Do Cardinals Migrate? Cardinal Migration Explained

Do Cardinals Migrate

The Northern cardinal mid-sized songbird with a distinctive flourishing crest on its head. The males come in a brilliant red shade while the females sport a more neutral subtle palette of pale-brown and warm tinges. 

It is about 8 to 9 inches in length and can be found all along the North American hemisphere, from southeastern Canada, through the eastern United States, south to Mexico, Belize, and Guatemala. 

Amongst the many fascinating things about this bird, one of the most interesting facts is how it seems cardinals are always around, no matter how cold or hot the season is.

This, of course, raises the question of whether cardinals migrate at all. Why or why not? Well, today we are about to find out!

Do Cardinals Migrate?

No, cardinals do not migrate. They are permanent residents of their regions and don’t venture very far out even when foraging for food. 

This is certainly unlike many other birds of their size and stature, who quickly make the journeys southwards to avoid the harsh conditions of North American winters.

Fascinatingly though, this is also true with cardinals living in the northernmost areas as well. 

So it is most likely what you see when you see a splash of red in the white winter wonderland. 

If you have any idea of just how harsh the winters can get in the northern parts, then you are surely scratching your head wondering how they could stay warm in that weather.

And more importantly, why do they choose to stay instead of leave? 

Why Don’t Cardinals Migrate?

The straightforward answer here is food availability. This is also the reason birds who migrate do so. 

When food resources for a certain bed go low as it does in the winter time, or when they are unable to go out and forage for food due to the weather conditions, then they make their way southward. 

But with cardinals though, their diet means that winter does not mean scarcity of food resources.

Cardinals have a diet that consists mainly of insects, seeds, grains, wild berries, grasses, and so on. 

Thus cardinals do not find themselves deprived of food as winter comes in as many insects and some types of seeds are still available. 

Not only that, migration is no fun road trip to go on! It requires long arduous hours of flying and energy expenditure, thus they save themselves the energy required to do all that. 

They instead spent time foraging and collecting food. Food availability through bird feeders also explains how birds living in the northernmost areas can do so.

Where Do Cardinals Go In The Summer?

Many bird lovers who have put out bird feeders to attract cardinals always lament the summer season, as cardinals visit these feeders much less often during the warmer months. 

But since they are permanent residents of the region, that means that they will stay put at home no matter what, right? 

Well, not exactly. The time period when cardinals will make the most use of your bird feeder is during the winter season when other sources of food are scarce. 

But in summer though, the fruits and flowers are blooming, the bugs and beetles are crawling around, and the cardinal wants to hang along and forage for themselves!

As the summer comes to an end too, they will tend to stray away from home as they are busy preparing to stay put for the coming cold months. 

They are basically determining the best yard for them to spend the winter in. They still stay pretty close to home when they make this analysis, never straying more than a few miles away from home base.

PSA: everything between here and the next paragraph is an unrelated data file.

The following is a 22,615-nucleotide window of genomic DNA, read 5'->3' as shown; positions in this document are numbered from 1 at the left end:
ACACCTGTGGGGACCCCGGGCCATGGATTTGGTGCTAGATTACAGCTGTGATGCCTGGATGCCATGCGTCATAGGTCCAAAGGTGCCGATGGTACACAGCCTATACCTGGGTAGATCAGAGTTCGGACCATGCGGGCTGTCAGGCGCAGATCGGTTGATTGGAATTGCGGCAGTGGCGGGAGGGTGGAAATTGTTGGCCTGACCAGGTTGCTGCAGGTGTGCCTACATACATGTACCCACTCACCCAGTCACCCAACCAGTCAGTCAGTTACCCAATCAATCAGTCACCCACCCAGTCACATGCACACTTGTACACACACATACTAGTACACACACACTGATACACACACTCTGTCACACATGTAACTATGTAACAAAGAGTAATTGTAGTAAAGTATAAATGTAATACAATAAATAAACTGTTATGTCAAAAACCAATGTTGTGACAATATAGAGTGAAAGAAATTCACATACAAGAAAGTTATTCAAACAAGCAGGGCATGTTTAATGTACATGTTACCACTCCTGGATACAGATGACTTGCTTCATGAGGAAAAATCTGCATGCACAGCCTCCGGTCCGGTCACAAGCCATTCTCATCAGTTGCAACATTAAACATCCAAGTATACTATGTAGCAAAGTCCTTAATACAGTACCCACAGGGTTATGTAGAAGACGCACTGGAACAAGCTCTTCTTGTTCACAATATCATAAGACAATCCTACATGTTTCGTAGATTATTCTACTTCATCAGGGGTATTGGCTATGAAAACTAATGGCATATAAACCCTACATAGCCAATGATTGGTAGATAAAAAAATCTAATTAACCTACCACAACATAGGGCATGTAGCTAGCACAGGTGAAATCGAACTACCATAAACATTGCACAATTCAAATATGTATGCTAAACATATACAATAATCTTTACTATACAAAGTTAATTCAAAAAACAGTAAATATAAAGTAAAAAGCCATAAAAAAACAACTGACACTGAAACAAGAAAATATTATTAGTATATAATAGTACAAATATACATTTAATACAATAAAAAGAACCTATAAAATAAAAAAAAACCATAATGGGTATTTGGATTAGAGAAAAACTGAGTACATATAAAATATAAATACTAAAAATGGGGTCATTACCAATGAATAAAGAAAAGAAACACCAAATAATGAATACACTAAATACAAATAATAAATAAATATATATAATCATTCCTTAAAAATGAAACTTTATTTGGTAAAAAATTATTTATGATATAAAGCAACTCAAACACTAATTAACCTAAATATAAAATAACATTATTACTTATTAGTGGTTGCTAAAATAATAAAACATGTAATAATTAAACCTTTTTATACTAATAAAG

Where Do Cardinals Go In The Winter?

As mentioned above, they stay right at home or within a few miles of home. They exhibit seasonal behavior different from many other creatures – neither do they migrate to warmer regions nor do they spend it in resting and conservation of energy. 

They actually stay active and keep their energy levels high as they want to increase their body temperature.

They also use a number of other ways to conserve their energy. The most common method is fluffing their feathers to trap heat inside the layers and help in heat conservation. 

If the conditions get harsher still, they will purposefully shiver to increase their body temperature. If the weather gets unbearable, they will seek shelter in low thickets or dense shrubbery.

What Is The Range Of A Northern Cardinal?

Cardinals have a vast and varied range that is quite impressive when you look at their stature. 

Starting from the provinces of southeastern Canada, it is found in most parts of the United States from Maine to Minnesota to Texas, New Mexico, as well as southern parts of California and Arizona. 

It does not stop there though – it further moves south towards Mexico, Guatemala, and Belize.

Do Cardinals Stay In The Same Area All Their Life?

Yes, adults spend almost the entirety of their lives within their range.

If you have ever seen a rogue cardinal, it is probably a juvenile cardinal quenching its curiosity about the world beyond before succumbing to its territorial lives.

The young cardinals are fed and raised for about ten days in the nest, after which they make their way out to find their permanent territory to reside. 

This is not as difficult a task for cardinals as it is for other birds, as they are habitat generalists or in easier terms, they are low-demand birds. 

They are not particular about their nesting areas and will nest in plentiful areas like woodlands and shrubberies to tougher areas like desert lands or a busy suburban backyard.


So those are the peculiar migratory (or lack thereof!) habits of northern cardinals!

It is fascinating that a bird so tiny is capable of withstanding and adjusting to so much, but that is the beauty of nature! We hope we have answered all your questions and taught you something new along the way!

Thank you for reading!

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